There are no legal mechanisms to deport the bookseller to China, the city's security chief said. Lam Wing-kee was one of five booksellers to disappear in 2015, only to reappear in China for alleged criminal acts.
Hong Kong police on Wednesday offered to protect a local bookseller who went missing in 2015 and reappeared in mainland China, where he was detained for eight months without access to a lawyer.
Lam Wing-kee was one of five booksellers peddling gossipy literature about leading Chinese politicians, who disappeared last year and resurfaced in China to make a televised confession of criminal acts. Many observers have said the booksellers were coerced into making the confessions.
In June, he returned to Hong Kong on bail to pickup a hard drive containing information on his mainland customers.
He was expected to return to China and hand it over to authorities, but instead decided to remain in Hong Kong and provide a full account of his detention.
Mainland authorities issued a warning on Tuesday, saying Lam violated the terms of his bail and needed to return immediately or face criminal enforcement measures.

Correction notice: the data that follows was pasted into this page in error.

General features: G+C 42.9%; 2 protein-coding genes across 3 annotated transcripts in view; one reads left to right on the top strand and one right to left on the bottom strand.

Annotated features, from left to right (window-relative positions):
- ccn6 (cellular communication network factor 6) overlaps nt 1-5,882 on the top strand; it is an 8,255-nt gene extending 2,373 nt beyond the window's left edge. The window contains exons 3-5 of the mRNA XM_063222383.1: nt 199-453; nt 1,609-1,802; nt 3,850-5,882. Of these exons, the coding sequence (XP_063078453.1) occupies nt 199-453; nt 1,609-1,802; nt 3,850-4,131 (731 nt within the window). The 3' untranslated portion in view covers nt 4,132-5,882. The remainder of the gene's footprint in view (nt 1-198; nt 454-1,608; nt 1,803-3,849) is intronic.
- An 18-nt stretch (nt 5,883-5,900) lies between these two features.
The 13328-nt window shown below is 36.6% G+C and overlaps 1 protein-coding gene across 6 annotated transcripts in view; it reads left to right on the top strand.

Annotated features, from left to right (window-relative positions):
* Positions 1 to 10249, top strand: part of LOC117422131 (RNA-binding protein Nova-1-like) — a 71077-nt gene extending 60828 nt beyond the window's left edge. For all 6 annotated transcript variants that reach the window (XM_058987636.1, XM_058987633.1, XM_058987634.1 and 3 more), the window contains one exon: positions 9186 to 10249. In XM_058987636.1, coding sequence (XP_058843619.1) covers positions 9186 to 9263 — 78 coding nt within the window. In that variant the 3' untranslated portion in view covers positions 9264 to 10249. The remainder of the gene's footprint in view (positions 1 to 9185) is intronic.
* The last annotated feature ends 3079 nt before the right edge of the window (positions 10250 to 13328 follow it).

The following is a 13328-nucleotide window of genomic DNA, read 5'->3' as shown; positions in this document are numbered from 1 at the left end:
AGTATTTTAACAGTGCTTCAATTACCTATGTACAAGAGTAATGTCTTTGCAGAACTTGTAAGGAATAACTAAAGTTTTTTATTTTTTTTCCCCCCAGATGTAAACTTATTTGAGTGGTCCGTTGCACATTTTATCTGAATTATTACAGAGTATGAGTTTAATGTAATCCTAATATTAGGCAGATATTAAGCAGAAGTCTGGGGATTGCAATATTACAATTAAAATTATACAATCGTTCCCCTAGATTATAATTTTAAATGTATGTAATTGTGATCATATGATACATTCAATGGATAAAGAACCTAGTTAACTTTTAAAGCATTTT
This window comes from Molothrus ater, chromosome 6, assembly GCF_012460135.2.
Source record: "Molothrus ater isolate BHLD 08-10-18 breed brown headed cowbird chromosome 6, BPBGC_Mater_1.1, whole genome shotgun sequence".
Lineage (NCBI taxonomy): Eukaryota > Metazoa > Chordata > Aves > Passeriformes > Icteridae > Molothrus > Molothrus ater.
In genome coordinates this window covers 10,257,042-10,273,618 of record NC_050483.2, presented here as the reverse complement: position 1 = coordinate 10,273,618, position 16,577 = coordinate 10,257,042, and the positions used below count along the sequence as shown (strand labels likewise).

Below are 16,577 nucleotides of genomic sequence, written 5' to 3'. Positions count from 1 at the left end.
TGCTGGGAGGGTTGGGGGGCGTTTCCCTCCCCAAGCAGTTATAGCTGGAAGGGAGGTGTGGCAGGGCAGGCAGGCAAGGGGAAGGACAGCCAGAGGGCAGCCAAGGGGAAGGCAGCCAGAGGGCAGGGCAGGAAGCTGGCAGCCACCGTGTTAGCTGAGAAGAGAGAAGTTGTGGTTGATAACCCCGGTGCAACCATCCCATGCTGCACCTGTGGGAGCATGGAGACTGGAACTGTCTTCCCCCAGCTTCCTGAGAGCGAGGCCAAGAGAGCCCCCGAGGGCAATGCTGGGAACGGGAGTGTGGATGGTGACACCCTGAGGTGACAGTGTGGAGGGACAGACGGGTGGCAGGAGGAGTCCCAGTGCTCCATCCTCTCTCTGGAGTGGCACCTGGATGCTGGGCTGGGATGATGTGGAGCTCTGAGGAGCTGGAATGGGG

"There is no legal arrangement for the transfer of a person to the mainland authorities and the Hong Kong government will handle all cases in accordance with the law of Hong Kong," said the city's Security Secretary Lai Tung-kwok at a press conference on Wednesday
Lai noted that senior officials visited Beijing on Tuesday and discussed the bookseller's case, adding that both sides agreed that mainland authorities should notify Hong Kong within 14 days if a citizen is arrested or detained.
Senior Hong Kong officials have discussed Lam's case with Beijing, but noted that there are no legal mechanisms for his deportation
Lam's account of his detention sparked protests in Hong Kong, with high-profile pro-democracy campaigner saying he "is the role model for Hong Kong people - facing the suppression of the communist regime."
The bookseller was expected at a pro-democracy rally last week but did not participate after claiming mainland security agents tailed him while en route to the event.
"The government and I are paying close attention to the issue of Lam Wing-kee's concerns for his personal safety," said Hong Kong's Chief Executive Leung Chun-ying on Wednesday.
Under the "one country, two systems" arrangement of 1997, which placed Hong Kong under Chinese rule, it is illegal for mainland law enforcement agencies to exercise jurisdiction in the city.
However, activists claim Beijing has not abided by the agreement, with some calling for greater autonomy.
ls/sms (AFP, Reuters)